Perdue lowers expectations for ending trade battle
BOONE, Iowa — U.S. Secretary of Agriculture Sonny Perdue last week said the Trump administration is “trying to lower expectations” over reopening trade with China, even as the U.S., Mexico and Canada draw closer to a revised North American trade deal.
“Good announcement with Mexico this last few days and then hopefully we can get Canada back into the fold by the end of the week or very quickly, have a renewed NAFTA and then we’ll move on to our friends in the E.U., Japan, and then make sure that China knows they need to come along as well,” Perdue said.
The loss of the Chinese market for American soybeans after the imposition of dueling tariffs has helped drive soybean prices down, which has widespread effects in Minnesota and the Upper Midwest.
Speaking on Aug. 29 at the Farm Progress Show, the largest outdoor farm-equipment show in North America, Perdue was asked how he responds to farmers who say “free trade not aid” in response to the announcement of aid packages for farmers hurt by the trade war with China.
“I say, ‘Amen,’?” he said. “There’s not a farmer in America that would not rather have a good crop at a good price rather than a government check.”
The show in a field outside of Boone, a small town 40 miles north of Des Moines, attracted farmers from around the world to see the most advanced products U.S. equipment makers are producing.
But for American farmers, the ability to take advantage of new technology is constrained by low corn and soybean prices and the trade war with China.
Perdue said he does not believe “irreparable damage” has been done to markets for American farm products. “It may take a little while to get those markets back but I think that’s a legitimate question,” he said.
Perdue said President Trump is trying to fix what he perceives to be an unfair trade regime for American farmers.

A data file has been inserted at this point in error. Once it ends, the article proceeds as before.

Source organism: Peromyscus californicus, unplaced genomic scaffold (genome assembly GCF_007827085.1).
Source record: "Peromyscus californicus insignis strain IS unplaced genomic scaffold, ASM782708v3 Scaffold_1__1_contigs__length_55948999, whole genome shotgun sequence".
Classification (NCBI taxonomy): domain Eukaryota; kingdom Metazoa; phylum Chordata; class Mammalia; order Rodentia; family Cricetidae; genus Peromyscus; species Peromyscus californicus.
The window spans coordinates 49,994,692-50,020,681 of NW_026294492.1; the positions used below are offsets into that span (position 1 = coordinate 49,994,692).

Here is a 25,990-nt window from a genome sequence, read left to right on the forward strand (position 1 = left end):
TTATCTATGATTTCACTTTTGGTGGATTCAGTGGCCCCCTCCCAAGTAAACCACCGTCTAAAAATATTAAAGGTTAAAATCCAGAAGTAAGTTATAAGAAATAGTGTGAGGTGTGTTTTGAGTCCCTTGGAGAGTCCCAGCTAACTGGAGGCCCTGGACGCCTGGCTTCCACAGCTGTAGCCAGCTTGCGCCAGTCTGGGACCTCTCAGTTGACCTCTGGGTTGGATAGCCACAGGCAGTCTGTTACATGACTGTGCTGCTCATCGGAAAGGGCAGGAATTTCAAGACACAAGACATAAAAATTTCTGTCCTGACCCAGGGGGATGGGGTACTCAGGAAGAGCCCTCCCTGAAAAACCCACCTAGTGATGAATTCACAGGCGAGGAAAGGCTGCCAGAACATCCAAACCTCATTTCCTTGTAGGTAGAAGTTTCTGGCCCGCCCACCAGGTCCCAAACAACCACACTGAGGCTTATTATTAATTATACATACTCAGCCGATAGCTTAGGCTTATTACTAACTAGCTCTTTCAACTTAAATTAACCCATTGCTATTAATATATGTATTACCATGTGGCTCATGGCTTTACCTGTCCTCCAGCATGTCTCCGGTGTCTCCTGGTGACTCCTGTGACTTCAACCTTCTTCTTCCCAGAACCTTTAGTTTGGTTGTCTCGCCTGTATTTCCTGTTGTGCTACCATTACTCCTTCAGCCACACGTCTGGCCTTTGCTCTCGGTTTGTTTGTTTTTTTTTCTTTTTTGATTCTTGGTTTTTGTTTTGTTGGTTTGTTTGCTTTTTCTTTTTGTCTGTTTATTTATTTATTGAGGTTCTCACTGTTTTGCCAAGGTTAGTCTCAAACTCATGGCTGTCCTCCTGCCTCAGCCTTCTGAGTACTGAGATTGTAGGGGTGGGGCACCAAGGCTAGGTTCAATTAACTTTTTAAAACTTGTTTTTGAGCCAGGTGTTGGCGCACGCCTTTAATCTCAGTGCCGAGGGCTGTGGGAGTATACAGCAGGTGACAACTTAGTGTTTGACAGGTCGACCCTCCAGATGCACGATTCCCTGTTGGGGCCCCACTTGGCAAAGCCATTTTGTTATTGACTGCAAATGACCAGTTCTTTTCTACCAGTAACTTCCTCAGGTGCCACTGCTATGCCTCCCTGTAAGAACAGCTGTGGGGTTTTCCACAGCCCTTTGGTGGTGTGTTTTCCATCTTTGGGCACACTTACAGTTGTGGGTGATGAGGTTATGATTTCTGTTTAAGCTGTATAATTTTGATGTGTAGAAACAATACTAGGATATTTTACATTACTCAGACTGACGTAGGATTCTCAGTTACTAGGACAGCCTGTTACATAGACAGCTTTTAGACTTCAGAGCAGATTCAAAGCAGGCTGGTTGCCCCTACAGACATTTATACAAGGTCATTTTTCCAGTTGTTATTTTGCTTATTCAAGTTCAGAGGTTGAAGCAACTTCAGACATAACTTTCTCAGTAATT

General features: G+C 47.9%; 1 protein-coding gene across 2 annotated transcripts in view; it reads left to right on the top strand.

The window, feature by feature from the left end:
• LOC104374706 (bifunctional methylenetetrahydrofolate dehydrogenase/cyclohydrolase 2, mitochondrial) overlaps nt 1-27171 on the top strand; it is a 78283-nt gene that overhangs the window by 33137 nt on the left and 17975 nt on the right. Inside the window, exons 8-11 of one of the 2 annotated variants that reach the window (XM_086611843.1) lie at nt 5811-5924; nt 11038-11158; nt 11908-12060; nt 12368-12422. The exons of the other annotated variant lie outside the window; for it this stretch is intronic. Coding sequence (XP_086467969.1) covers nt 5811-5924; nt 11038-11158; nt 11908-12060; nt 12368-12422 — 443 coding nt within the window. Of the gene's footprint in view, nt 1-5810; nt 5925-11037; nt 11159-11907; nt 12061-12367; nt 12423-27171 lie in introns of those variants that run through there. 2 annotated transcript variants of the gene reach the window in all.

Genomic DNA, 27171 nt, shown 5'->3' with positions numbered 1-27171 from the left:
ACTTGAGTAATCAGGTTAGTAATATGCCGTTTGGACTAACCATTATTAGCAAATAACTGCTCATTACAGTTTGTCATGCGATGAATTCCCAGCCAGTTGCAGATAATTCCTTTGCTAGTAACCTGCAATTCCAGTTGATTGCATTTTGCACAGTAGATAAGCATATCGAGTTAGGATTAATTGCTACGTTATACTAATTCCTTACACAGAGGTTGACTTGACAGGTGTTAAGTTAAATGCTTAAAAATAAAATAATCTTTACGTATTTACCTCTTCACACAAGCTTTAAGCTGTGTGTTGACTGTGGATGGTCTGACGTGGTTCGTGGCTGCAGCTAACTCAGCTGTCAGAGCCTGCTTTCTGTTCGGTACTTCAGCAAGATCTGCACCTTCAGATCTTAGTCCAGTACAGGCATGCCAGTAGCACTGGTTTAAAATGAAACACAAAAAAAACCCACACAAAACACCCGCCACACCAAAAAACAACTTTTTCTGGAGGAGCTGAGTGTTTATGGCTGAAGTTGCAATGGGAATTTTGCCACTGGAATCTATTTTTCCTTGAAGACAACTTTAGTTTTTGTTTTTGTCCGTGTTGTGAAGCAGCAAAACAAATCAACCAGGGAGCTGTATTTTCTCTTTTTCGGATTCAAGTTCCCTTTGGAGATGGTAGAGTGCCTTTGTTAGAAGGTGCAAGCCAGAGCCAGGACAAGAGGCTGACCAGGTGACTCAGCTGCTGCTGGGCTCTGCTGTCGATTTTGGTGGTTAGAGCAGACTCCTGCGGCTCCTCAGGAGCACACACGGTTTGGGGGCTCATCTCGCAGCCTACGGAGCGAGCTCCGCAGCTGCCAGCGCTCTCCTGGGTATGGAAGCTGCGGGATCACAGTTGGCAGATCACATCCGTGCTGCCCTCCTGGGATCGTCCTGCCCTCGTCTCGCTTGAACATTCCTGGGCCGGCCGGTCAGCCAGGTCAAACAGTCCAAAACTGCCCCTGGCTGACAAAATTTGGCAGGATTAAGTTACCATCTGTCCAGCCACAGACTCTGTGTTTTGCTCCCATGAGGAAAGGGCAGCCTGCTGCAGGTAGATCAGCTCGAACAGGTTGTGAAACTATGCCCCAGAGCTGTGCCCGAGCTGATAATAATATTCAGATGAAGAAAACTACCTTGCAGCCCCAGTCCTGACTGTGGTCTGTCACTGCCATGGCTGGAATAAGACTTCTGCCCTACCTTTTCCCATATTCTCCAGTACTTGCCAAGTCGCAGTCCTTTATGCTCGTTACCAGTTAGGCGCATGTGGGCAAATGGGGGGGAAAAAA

“If we’re going to have free trade we’re going to have fair trade, and that’s what the president has insisted and he’s getting people’s attention,” Perdue said.
The administration this spring began to raise tariffs on other countries initially to help the U.S. makers of steel and aluminum. Those fees hit China, which produces more than half the world’s steel, hardest.
Farmers were roped into the dispute when China retaliated in June with a 25 percent tariff on soybeans. For Minnesota farmers, soybeans are the leading agricultural export and China the top destination for them. The Chinese more recently added tariffs on dozens of dairy, poultry and pork items from the U.S.
China’s squeeze on American food products led the administration to create a special $12 billion aid program, which will include $4.7 billion in direct payments to farmers to offset losses from diminished sales China and other countries. Of that, $3.6 billion is earmarked for soybean farmers.
U.S. trade officials have failed in two rounds of talks with Chinese officials since June to de-escalate the trade dispute. Perdue suggested Trump will ultimately need to deal directly with Chinese President Xi Jinping to resolve it.